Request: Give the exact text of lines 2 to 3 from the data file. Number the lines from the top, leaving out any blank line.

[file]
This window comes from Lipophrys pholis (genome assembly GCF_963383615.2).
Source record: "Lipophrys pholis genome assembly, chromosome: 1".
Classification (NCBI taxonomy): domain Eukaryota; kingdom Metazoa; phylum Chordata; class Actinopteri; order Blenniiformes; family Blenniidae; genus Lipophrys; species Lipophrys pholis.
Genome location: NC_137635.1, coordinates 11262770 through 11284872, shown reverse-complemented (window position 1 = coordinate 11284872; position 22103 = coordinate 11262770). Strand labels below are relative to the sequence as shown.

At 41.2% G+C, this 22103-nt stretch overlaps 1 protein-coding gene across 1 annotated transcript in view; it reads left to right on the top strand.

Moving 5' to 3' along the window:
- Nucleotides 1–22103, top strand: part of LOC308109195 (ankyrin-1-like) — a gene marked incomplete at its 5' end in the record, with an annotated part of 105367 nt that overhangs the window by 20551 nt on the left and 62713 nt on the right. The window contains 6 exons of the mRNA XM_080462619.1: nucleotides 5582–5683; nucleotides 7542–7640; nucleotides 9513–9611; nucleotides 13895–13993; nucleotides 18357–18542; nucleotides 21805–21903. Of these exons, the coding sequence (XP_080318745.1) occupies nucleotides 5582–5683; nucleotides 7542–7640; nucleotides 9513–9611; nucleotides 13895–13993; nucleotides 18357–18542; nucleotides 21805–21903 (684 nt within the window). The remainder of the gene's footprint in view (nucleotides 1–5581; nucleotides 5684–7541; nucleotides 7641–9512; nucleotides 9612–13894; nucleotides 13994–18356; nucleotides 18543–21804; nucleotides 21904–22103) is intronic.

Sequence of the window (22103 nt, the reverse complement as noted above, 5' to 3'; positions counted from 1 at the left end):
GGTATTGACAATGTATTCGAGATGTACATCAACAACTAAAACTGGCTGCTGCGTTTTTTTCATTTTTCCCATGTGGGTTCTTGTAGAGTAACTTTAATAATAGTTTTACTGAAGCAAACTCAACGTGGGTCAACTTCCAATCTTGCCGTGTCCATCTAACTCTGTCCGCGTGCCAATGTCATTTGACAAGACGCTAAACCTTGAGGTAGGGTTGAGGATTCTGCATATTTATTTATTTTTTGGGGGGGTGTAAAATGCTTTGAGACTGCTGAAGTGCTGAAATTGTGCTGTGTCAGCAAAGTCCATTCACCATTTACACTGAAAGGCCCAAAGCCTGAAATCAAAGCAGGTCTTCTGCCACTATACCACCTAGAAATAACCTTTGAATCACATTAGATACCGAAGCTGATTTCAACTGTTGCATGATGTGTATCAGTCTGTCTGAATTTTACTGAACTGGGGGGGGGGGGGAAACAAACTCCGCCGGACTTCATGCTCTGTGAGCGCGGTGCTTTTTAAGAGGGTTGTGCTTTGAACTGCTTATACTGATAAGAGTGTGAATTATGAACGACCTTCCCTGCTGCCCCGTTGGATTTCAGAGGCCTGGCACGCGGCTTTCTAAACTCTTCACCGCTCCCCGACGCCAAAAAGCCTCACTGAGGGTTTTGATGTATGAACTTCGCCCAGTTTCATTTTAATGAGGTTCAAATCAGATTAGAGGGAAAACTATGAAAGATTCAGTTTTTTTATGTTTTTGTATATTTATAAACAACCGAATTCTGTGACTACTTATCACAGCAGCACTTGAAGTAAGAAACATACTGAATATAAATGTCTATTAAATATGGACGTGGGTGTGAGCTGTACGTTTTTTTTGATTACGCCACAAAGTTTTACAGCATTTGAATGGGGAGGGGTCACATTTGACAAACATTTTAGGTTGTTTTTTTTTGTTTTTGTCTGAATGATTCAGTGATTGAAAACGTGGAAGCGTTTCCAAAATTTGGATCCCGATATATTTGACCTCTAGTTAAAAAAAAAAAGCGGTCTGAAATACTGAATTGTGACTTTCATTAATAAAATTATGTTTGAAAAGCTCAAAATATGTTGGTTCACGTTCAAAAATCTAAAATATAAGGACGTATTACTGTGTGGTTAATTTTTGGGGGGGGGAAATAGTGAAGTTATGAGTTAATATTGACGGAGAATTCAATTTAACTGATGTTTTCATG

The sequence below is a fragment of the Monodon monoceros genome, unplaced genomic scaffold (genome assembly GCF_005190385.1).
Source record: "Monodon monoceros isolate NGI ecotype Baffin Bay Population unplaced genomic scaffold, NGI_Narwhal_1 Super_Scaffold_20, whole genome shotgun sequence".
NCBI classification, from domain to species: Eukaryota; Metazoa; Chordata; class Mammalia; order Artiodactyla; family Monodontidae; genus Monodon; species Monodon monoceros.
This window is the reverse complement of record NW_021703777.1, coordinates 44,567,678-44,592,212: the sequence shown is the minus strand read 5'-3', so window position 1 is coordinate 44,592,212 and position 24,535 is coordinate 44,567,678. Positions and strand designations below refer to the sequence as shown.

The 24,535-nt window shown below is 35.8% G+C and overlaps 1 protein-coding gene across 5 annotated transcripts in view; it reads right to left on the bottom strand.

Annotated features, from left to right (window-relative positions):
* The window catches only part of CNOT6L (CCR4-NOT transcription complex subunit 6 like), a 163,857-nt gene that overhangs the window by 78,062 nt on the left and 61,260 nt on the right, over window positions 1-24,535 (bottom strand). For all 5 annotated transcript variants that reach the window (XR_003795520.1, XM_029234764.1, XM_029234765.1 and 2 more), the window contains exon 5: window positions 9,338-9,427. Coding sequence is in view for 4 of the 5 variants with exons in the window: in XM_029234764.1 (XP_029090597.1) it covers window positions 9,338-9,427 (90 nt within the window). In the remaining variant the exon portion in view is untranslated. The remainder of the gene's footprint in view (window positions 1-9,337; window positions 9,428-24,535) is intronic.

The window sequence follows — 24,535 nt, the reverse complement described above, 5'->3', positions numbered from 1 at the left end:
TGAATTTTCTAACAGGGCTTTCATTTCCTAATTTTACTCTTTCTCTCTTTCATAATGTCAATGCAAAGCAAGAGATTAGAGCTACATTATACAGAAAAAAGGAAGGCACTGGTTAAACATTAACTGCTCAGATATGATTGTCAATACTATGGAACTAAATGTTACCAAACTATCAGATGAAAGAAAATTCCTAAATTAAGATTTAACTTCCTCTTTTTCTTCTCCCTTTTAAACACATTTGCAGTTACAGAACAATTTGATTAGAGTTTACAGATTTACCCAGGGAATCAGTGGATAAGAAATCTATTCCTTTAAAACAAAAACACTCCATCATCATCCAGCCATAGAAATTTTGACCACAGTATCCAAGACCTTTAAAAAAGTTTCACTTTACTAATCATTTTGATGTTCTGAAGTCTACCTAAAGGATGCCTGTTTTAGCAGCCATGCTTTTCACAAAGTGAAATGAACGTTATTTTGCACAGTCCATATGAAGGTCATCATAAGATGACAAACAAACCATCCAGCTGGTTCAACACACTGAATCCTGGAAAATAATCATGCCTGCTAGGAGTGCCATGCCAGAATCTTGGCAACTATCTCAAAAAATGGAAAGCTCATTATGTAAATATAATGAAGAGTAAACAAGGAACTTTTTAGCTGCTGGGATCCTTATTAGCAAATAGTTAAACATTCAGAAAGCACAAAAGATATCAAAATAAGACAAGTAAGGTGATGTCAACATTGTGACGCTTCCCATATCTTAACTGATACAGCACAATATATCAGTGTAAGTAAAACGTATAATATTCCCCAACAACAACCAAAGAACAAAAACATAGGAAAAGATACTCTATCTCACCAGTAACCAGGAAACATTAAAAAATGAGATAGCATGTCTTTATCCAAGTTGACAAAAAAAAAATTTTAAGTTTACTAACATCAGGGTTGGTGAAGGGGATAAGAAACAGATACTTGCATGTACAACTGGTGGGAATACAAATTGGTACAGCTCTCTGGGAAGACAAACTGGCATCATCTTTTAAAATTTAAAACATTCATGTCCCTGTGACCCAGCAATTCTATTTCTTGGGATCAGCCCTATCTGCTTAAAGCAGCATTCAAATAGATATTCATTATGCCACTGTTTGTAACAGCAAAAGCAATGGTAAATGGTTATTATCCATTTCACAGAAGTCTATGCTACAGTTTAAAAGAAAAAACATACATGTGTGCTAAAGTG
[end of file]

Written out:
Source record: "Lipophrys pholis genome assembly, chromosome: 1".
Classification (NCBI taxonomy): domain Eukaryota; kingdom Metazoa; phylum Chordata; class Actinopteri; order Blenniiformes; family Blenniidae; genus Lipophrys; species Lipophrys pholis.